Caixin
Jul 29, 2019 06:46 PM
BUSINESS & TECH

Wanda Fundraising Marches On With Sports IPO, Film Unit Stake Sale Talks

Wanda Sports Group Chairman Lincoln Zhang stands behind the podium at the center of a crowd of executives and athletes for the company’s IPO launch Friday on the Nasdaq in New York. Photo: VCG
Wanda Sports Group Chairman Lincoln Zhang stands behind the podium at the center of a crowd of executives and athletes for the company’s IPO launch Friday on the Nasdaq in New York. Photo: VCG

Wanda Group has raised about $200 million from an initial public offering (IPO) for its sports division, less than half its original target, and is in talks to sell a stake in its Legendary Entertainment film unit, continuing an asset sell-down to ease its debt burden.

Wanda is among a group of Chinese conglomerates that embarked on aggressive expansions earlier this decade as companies were encouraged to go global as China’s economic wealth grew. But Beijing has turned the tables on that group over the last two years on concerns about too much debt, leading to asset sales and other cash-raising exercises by the group.

Wanda has been planning the IPO for its Wanda Sports Group Co. Ltd. for most of this year, and made its first public filing for the New York listing in June with plans to raise about $500 million. But it was forced to scale back the plan due to tepid demand for a company that has wavered between profits and losses over the last three years.

It ultimately priced its American depositary shares (ADSs) at just $8, well below its original goal of selling them at between $12 and $15. The stock immediately fell when the shares started trading in New York on Friday, and ultimately closed down 35.5% on the day — the second-worst debut this year for a U.S. IPO. In the end Wanda raised just $190 million, though the total could rise to as much as $230 million if the deal’s underwriters exercise an overallotment option.

Wanda Sports’ assets include the owner of the U.S.-based Ironman Triathlon, as well as Swiss sports marketing firm Infront Sports & Media AG, both acquired by Wanda at the height of its global buying spree. But seasonality in the sports business has led to swings between profits and losses for the company, in a possible turn-off to investors.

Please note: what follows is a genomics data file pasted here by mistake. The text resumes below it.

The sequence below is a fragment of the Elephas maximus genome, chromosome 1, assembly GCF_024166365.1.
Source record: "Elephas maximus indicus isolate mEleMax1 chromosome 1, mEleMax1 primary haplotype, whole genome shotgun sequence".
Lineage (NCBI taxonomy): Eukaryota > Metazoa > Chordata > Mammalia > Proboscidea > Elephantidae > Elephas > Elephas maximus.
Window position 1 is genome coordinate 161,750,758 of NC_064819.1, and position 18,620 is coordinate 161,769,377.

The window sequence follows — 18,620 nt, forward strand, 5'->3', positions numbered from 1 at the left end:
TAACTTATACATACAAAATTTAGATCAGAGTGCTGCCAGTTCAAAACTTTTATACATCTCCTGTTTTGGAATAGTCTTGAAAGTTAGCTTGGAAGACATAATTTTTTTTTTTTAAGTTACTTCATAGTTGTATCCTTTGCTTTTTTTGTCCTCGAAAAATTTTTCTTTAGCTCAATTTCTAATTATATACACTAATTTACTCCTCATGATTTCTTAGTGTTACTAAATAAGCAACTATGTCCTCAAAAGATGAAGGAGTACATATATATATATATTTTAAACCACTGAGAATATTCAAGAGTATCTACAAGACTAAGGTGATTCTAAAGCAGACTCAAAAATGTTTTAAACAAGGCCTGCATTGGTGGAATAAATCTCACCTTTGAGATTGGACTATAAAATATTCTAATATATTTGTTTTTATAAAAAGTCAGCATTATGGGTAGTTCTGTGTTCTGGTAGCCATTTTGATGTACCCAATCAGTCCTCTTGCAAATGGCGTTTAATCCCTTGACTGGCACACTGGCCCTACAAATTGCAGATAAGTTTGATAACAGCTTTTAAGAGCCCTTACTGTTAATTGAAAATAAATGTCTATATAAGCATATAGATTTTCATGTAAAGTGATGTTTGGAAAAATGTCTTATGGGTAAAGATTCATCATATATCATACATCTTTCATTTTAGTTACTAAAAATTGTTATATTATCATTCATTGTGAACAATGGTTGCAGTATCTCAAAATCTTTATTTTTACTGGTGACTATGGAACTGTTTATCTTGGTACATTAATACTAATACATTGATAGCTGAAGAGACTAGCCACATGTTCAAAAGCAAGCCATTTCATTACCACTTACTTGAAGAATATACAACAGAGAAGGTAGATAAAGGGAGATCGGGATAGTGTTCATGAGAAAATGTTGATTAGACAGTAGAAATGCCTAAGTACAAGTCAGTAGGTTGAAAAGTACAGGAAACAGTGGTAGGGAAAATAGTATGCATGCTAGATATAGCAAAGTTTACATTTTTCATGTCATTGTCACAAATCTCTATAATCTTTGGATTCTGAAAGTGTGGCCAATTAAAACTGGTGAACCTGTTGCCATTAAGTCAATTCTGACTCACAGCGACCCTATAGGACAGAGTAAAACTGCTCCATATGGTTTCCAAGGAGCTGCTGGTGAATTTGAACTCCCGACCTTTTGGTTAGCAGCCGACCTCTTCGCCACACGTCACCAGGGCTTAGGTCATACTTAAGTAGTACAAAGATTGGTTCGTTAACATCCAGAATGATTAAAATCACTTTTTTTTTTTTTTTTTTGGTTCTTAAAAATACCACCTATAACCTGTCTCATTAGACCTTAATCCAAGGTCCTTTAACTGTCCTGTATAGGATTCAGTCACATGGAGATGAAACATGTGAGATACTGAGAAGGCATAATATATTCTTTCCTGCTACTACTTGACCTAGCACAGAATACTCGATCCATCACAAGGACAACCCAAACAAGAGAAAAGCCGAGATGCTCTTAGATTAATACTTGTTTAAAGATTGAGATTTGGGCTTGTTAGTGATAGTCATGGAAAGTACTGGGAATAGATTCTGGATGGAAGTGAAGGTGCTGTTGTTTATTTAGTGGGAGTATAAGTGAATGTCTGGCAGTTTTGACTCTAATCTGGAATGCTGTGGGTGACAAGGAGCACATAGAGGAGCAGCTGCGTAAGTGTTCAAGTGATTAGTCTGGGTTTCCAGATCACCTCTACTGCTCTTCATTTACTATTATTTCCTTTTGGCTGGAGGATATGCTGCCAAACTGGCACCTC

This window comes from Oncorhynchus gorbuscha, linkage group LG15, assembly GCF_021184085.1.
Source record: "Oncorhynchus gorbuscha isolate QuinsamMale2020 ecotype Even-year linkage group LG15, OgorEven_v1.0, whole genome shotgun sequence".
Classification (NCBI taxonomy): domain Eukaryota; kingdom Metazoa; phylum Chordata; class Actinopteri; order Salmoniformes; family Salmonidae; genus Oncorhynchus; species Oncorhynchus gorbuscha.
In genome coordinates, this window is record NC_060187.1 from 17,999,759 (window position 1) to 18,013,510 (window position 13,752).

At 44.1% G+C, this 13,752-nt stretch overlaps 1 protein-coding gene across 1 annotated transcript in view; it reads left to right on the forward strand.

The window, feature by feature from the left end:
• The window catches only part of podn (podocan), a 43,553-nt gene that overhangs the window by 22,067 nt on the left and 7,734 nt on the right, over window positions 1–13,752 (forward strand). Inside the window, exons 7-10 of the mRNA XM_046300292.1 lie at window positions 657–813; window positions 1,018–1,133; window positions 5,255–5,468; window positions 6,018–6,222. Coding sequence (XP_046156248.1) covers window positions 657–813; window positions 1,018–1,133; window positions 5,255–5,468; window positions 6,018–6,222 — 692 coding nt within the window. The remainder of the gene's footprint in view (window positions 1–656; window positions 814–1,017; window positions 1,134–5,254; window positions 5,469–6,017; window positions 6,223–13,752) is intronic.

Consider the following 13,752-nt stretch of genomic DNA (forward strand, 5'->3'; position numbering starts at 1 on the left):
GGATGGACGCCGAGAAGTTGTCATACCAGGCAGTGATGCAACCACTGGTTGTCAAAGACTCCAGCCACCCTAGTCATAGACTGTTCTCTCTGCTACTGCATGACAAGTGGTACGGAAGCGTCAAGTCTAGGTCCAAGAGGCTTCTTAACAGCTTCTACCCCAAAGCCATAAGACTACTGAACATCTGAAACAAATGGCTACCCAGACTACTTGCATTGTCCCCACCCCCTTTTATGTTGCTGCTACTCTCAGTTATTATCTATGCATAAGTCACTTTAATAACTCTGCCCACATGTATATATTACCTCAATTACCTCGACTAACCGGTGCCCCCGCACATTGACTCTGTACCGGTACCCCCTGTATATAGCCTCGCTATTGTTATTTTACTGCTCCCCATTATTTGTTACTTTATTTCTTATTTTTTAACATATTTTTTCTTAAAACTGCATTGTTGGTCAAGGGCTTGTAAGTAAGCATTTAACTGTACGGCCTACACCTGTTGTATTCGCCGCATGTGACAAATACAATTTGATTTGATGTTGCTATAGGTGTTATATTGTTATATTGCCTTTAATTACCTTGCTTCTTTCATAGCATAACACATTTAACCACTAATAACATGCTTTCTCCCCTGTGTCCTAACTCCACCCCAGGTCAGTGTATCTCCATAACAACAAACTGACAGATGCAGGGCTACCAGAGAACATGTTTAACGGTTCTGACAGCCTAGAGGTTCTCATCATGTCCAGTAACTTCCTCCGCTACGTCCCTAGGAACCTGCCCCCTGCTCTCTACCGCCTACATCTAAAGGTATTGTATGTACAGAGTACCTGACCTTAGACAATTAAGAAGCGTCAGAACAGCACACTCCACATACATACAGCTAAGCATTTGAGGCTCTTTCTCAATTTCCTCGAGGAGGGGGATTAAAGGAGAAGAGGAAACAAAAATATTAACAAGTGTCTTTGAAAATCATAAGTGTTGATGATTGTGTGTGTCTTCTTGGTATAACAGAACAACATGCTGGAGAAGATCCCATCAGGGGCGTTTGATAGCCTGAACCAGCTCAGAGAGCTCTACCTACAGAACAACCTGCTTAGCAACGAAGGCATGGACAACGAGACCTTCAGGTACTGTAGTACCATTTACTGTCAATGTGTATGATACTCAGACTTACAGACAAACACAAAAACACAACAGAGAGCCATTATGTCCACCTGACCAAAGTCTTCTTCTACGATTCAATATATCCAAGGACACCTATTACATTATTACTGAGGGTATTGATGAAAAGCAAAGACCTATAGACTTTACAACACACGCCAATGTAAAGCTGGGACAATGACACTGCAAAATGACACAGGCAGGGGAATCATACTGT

Wanda Sports’ revenue grew from 955 million euros ($138.86 million) in 2017 to 1.13 billion euros in 2018. But its bottom line has been much more variable. It swung to a profit of 78.8 million euros in 2017 from a loss the previous year, but then its 2018 profit fell about 30% to 54 million euros. It swung into the red again in this year’s first quarter with a loss of 8.64 million euros.

Separately, the company is in talks to sell a stake in Legendary Entertainment, the studio behind the “Godzilla” franchise, to U.S.-based investment firm Colony Capital Inc., according to several sources familiar with the matter. The investment could value the backer of “Jurassic World: Fallen Kingdom” significantly lower than the $3.5 billion Wanda acquired it for in 2016, some of the people said, asking not to be identified because the talks are private.

The investment would be made via a new fund called Colony Media Partners and mark a return to the media industry for Colony, which sold production company Miramax to Qatar-based BeIN Media Group in 2016, some of the people said. Saudi Arabia’s Public Investment Fund (PIF) has also shown interest in investing in Legendary via the fund, the people said. No deal has been finalized and could still fall through.

Representatives for Colony, Legendary and PIF declined to comment. A Wanda spokesman did not have any immediate comment.

Reporting by Caixin and Bloomberg

Contact reporter Yang Ge (geyang@caixin.com; twitter: @youngchinabiz)

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